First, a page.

After the race Monday at Chicagoland the pressure is on those in the top twelve that had a less than good finish to have a good finish at Loudon. That’s not to say anyone is out of it yet, but some have made it a bit harder on themselves. Some ran out of fuel and finished poorly and others just struggled all day and now have to make up points and places before they get too far behind.
There is something about the Loudon track that makes the race this weekend a pivotal one and it is absolutely necessary for those that did have a bad day at Chicago to make up the lost ground this weekend or face being labeled, “also-rans.” Yeah, I know I’m repeating myself somewhat at the moment, but with the challenge the Magic Mile presents the competitors, it is a make or break race.
Anyone even vaguely familiar with this track knows it is pretty much a flat track and it is hard to pass. Other than having a car that outperforms the rest of the field, the winner this weekend will have to depend on their crew to gain them as many positions as they can on every pit stop or at least maintain their track position.
Just in case you didn’t notice during the last practice session, there is only about a half second separating the fastest from the slowest and if that doesn’t spell pressure and intensity for the limited number of laps, I really don’t know what does. I expect the drivers to press for every position they can as quickly and as aggressively as they can. It is a well know fact when the pressure is on, drivers have a tendency to be a bit impatient and that means emotions will be running high on Sunday afternoon.
If you don’t believe there is a lot on the line this weekend, consider what happened during the qualifying session. The threat of rain was prevalent throughout the session and when the skies did finally open up a bit, there were some major elevated stress levels as the last five cars waited to qualify.
Of course this is old news to most of you, but you did notice the mind games being played by those that actually qualified better than even they expected and they didn’t want to see NASCAR call the qualifying and let the last five start up front based on their speeds in the first practice. Most of the ones that were concerned were those previously mentioned as ones that qualified better than they expected and they would have been doomed to starting much further back in the pack if the qualifying had been cancelled. As it turned out, the wait hurt some of those last five and others did as best they could with the slightly different track conditions they had to work with. Probably the biggest loser was Juan Montoya and he did struggle on his qualifying lap.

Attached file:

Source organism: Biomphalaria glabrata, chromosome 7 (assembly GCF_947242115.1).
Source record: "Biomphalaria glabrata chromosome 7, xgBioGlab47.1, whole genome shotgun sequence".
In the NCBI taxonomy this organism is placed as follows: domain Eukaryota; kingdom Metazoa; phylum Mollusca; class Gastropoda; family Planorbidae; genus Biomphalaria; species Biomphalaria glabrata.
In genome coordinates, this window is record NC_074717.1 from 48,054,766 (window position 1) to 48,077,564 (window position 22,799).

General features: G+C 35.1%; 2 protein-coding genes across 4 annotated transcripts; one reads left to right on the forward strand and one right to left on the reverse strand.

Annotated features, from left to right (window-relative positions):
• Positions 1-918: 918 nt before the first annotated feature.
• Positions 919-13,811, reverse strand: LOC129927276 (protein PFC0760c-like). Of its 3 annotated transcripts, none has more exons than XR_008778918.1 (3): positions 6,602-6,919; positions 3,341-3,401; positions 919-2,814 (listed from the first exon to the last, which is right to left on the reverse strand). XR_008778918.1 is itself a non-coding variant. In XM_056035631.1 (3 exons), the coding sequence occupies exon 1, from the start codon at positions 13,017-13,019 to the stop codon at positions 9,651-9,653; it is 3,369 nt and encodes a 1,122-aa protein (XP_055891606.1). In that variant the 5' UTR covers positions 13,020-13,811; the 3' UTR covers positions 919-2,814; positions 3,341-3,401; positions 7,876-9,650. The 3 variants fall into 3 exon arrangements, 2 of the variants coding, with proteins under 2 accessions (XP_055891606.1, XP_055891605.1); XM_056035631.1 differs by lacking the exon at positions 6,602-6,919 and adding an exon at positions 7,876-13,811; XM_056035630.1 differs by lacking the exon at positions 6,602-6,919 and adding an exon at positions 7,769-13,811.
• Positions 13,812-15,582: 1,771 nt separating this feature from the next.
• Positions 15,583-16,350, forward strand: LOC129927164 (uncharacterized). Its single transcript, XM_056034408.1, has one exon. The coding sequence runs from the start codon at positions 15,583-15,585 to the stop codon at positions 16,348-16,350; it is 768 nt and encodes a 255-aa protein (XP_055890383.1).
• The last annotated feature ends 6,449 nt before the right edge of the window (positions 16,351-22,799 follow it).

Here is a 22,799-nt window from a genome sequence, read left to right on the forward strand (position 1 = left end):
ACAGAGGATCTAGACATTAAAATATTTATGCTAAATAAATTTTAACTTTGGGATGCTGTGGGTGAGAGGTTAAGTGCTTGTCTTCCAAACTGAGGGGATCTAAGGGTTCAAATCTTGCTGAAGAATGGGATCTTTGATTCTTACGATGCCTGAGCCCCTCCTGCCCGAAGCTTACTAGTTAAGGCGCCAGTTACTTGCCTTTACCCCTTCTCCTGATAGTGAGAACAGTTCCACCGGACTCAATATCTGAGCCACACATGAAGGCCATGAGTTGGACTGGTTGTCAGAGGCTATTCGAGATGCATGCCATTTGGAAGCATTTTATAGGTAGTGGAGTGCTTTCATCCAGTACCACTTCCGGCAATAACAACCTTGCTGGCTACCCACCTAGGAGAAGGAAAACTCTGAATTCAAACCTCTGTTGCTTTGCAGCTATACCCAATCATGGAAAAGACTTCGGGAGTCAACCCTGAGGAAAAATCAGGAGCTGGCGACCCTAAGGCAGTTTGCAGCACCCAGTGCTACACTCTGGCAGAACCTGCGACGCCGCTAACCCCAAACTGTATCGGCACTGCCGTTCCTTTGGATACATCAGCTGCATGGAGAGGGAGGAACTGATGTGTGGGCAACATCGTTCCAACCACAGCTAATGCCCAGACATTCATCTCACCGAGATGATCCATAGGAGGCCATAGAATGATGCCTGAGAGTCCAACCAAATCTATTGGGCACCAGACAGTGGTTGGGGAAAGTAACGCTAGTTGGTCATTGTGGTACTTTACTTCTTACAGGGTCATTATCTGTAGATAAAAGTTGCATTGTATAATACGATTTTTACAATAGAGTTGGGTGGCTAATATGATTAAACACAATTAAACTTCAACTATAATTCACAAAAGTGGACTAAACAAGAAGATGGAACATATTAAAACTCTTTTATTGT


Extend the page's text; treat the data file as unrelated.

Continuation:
Do I think NASCAR made a wise choice to continue the qualifying after the light rain dampened the track? I have to admit, even though it was a difficult choice, it was the right one and it only proves once again, that in NASCAR competition the cream always rises to the top. Considering how things turned out and had the light rain not fallen, I really do think there was a possibility those last five might have qualified better than they did, but other than Montoya, didn’t fare all that bad. Ryan Newman had the fastest car in the first practice session and ended up sitting on the pole anyway, even after the rain, track dryers and the wait.
Today’s race is going to be fast and intense with long green flag runs and lots of strategy. The problem is, most everything from a strategy standpoint was tried last time, so I don’t think there will be many surprises, if any. It is my opinion the winner will come from the top qualifiers and very likely one of the Chasers. I have a couple of favorites, but I won’t go into that right now. I just know the race is going to be a good one and it could be another fuel mileage battle right down to the wire, just like last week.
From my view, this is one race that Kyle Bush and Jeff Gordon have to finish at or near the top in. Both struggled a bit in Chicago and, Gordon in particular, struggled more than the rest of the twelve Chasers. Sure I know Denny Hamlin had an extremely bad day also, but, with the year he has had, I can’t say it was unexpected. From this fan’s view, he is just having one of those years and it seems no matter what they try, something comes up and they end up with a bad finish. Look, I’m not saying it is over for him because we all know that sometimes racing luck turns on a dime. That could happen for him and even though I know there is that possibility, I just don’t see it happening… but then again….
See ya next time…
All views expressed are strictly the opinion of the writer
© September 25, 2011 – all rights reserved
Rusty Norman and Nascarfansview.com
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